That revenue gets distributed throughout the University community, including researchers, departments, and faculty. It also funds the office of Technology Commercialization. In FY 2022, investment in U of M startups was nearing $2 billion, up substantially ($650 million) since 2019. “Capitalism comes into play,” says Rick Huebsch, executive director of the University’s Technology Commercialization office, who says a central tenet of their work is that the inventors get a share of the profits. “But there has to be some financial incentive” for the University. And so, the incentive is [the inventors] let the universities elect title, and they allow the University to share the proceeds.”

Where do the inventors of tomorrow come from? Sometimes from the tinkerers of today.

Located in the basement of Walter Library, the Toaster Innovation Hub is a 6,500-square-foot innovation and maker space available to all U of M students. Set up to support entrepreneurship, it has study spaces, rooms for group meetings, and a makerspace equipped with craft kits, a sewing machine, a 3D printer, a button maker, and virtual reality headsets to enable students to do anything from build a prototype to map out a media strategy. The Toaster also offers resources for students who are interested in launching new products and hosts events and workshops. For more information, check out

U of M, DEED partner on $34.5M Minnesota venture capital programs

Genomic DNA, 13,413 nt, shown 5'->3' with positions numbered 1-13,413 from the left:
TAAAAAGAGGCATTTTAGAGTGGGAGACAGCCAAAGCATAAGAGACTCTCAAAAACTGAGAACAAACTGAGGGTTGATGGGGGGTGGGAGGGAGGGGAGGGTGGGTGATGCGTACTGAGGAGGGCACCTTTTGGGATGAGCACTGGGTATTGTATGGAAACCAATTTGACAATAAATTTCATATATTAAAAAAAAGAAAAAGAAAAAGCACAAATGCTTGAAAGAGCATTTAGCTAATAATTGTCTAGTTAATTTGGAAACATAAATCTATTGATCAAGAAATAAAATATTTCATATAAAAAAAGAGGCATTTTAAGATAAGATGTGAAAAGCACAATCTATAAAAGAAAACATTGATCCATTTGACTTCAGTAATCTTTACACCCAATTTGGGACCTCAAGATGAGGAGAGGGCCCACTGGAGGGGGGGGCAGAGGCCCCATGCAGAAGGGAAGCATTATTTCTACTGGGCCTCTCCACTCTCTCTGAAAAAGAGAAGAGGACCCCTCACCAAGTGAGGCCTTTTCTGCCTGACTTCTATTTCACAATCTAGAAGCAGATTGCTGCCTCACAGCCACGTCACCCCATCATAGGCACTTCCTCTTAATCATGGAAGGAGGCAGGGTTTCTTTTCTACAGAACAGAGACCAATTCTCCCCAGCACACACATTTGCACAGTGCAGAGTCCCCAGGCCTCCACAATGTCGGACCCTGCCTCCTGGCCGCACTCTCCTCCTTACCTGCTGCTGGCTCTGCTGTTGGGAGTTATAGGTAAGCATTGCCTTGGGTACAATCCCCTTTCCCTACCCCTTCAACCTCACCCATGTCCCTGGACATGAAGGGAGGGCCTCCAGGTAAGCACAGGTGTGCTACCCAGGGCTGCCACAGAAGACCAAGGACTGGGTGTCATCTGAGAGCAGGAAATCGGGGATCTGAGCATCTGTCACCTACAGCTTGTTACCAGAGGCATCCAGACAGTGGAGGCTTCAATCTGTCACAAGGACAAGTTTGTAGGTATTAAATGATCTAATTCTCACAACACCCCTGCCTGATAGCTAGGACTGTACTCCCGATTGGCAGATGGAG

In November 2022, the University announced a partnership with the state of Minnesota to inject $34.5 million into Minnesota’s early-stage, venture backed businesses. The University-operated programs focus in particular on investments in life sciences, agriculture/food tech, climate tech, advanced manufacturing, software, and technology.

In October 2022, University officials joined Governor Tim Walz and Minnesota Department of Employment and Economic Development (DEED) Commissioner Steve Grove to announce nearly $100 million in new funding to support small businesses through the federal American Rescue Plan Act. (The federal government has approved Minnesota for up to $97 million in small business financing support through the State Small Business Credit Initiative or SSBCI.)

The University partnered with the state to facilitate the programs because state law prohibits state government agencies from making fund-level commitments or direct equity investments, but the University is not bound by those restrictions. Businesses may access this support through the SSBCI Direct Investment and Multi-Fund Venture Capital Programs, which include investment opportunities with fund managers or businesses that are majority-owned by socially and economically disadvantaged individuals.

“This new infusion of capital will help our whole Minnesota startup ecosystem move many new early-stage ideas forward,” said Russ Straate, who leads the University’s Venture Center, part of the U of M’s Technology Commercialization efforts.

For more information, visit

Alumni can play a role in U of M business formation

Rick Huebsch of the Technology Commercialization Office hopes alumni can play a role in supporting U of M business formation by volunteering with the Venture Center Business Advisory Group. The group is a broad, diverse network of entrepreneurs, business executives, investors, and subject matter experts who help vet new ideas and provide technical expertise to get projects up and running. Meetings are held four to five times a year.

“What drives us is having the impact,” Huebsch says. “Saving lives, curing climate problems, and then secondly, creating jobs." 

If you're interested in participating, contact with a link to your LinkedIn profile.